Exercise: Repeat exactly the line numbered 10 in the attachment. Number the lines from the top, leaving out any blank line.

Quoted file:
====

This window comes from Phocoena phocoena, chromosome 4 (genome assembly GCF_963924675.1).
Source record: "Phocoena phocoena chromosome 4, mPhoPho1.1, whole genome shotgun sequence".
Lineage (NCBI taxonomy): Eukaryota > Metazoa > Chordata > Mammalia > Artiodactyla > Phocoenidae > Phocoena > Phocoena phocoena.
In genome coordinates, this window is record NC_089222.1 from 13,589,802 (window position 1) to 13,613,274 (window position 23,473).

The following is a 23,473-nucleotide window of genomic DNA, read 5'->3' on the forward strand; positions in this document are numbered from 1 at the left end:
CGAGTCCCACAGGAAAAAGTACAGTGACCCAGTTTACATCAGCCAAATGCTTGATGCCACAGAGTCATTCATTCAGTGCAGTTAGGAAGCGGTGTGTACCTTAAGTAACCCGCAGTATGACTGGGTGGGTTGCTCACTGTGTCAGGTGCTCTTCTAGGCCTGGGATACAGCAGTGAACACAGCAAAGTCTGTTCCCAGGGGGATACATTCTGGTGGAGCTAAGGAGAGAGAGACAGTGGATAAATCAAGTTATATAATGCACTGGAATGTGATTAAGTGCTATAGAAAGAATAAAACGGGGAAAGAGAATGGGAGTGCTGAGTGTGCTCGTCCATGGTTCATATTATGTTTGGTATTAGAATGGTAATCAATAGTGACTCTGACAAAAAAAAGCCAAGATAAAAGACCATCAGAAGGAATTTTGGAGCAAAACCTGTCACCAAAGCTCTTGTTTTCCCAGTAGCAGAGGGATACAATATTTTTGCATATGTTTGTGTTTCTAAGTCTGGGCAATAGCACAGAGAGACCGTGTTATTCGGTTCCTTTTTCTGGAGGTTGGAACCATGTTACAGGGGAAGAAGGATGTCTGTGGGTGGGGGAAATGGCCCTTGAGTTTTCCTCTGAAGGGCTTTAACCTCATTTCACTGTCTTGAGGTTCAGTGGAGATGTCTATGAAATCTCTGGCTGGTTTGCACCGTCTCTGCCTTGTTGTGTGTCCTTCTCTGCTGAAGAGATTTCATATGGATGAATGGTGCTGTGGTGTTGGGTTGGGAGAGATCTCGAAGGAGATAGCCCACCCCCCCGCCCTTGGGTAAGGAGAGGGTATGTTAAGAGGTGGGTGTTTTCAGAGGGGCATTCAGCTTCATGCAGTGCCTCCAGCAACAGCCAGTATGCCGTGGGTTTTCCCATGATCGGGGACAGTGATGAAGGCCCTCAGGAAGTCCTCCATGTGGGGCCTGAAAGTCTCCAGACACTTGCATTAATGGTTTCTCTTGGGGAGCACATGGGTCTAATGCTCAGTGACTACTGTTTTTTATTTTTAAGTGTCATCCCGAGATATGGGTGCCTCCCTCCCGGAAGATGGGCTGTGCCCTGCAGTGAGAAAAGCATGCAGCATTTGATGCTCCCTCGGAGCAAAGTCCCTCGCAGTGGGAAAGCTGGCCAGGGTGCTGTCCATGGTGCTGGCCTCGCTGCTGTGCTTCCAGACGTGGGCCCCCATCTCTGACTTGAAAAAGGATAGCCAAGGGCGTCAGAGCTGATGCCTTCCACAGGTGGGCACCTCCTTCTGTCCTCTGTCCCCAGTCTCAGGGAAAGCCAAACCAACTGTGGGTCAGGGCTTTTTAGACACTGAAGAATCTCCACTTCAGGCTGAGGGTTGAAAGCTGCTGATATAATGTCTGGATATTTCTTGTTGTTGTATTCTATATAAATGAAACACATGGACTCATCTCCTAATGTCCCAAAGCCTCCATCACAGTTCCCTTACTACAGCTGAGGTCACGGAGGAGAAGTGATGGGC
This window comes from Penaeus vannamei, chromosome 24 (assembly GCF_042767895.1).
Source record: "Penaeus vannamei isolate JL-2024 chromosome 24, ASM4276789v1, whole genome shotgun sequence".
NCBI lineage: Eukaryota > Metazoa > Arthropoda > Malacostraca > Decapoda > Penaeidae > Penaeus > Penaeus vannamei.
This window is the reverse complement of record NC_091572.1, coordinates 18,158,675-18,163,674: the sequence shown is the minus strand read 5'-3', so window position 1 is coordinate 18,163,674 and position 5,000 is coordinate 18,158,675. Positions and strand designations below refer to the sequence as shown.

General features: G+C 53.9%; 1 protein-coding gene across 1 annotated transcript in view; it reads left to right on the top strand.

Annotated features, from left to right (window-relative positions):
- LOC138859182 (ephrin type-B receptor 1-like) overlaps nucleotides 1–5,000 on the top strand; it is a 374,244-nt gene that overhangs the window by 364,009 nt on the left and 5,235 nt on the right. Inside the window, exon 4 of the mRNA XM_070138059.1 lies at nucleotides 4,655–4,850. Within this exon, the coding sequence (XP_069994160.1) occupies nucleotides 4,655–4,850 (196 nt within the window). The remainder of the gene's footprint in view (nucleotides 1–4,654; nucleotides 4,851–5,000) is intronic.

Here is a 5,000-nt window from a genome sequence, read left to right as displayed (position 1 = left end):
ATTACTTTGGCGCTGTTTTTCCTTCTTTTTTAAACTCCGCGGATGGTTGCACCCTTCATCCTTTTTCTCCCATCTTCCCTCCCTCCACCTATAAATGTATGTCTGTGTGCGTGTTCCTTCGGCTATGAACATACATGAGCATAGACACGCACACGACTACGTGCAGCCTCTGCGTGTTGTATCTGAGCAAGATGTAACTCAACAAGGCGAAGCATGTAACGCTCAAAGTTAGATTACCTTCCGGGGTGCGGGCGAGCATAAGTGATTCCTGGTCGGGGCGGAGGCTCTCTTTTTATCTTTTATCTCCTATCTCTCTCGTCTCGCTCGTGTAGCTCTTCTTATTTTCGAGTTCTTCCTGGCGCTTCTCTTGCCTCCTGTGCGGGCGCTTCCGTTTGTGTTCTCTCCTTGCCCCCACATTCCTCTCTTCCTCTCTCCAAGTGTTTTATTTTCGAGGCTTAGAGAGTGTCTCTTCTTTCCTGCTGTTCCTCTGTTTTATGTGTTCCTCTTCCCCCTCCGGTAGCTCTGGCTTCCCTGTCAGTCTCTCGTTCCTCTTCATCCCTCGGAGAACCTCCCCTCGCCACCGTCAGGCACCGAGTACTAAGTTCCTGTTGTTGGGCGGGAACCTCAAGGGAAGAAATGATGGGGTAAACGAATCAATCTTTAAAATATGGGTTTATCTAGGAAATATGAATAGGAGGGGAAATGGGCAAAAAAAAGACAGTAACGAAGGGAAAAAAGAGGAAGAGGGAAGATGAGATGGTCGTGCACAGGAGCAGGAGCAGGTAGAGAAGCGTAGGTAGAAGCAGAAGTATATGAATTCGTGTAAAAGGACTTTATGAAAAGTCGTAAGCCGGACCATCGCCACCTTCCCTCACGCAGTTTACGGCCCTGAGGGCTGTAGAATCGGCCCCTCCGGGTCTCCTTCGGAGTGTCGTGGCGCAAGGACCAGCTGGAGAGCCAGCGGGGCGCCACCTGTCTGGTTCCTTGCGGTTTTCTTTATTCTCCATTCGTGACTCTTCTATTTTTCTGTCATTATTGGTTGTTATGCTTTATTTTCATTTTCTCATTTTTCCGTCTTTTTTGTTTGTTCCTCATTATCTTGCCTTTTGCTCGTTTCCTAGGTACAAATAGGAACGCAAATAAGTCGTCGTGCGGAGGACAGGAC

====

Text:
This window is the reverse complement of record NC_091572.1, coordinates 18,158,675-18,163,674: the sequence shown is the minus strand read 5'-3', so window position 1 is coordinate 18,163,674 and position 5,000 is coordinate 18,158,675. Positions and strand designations below refer to the sequence as shown.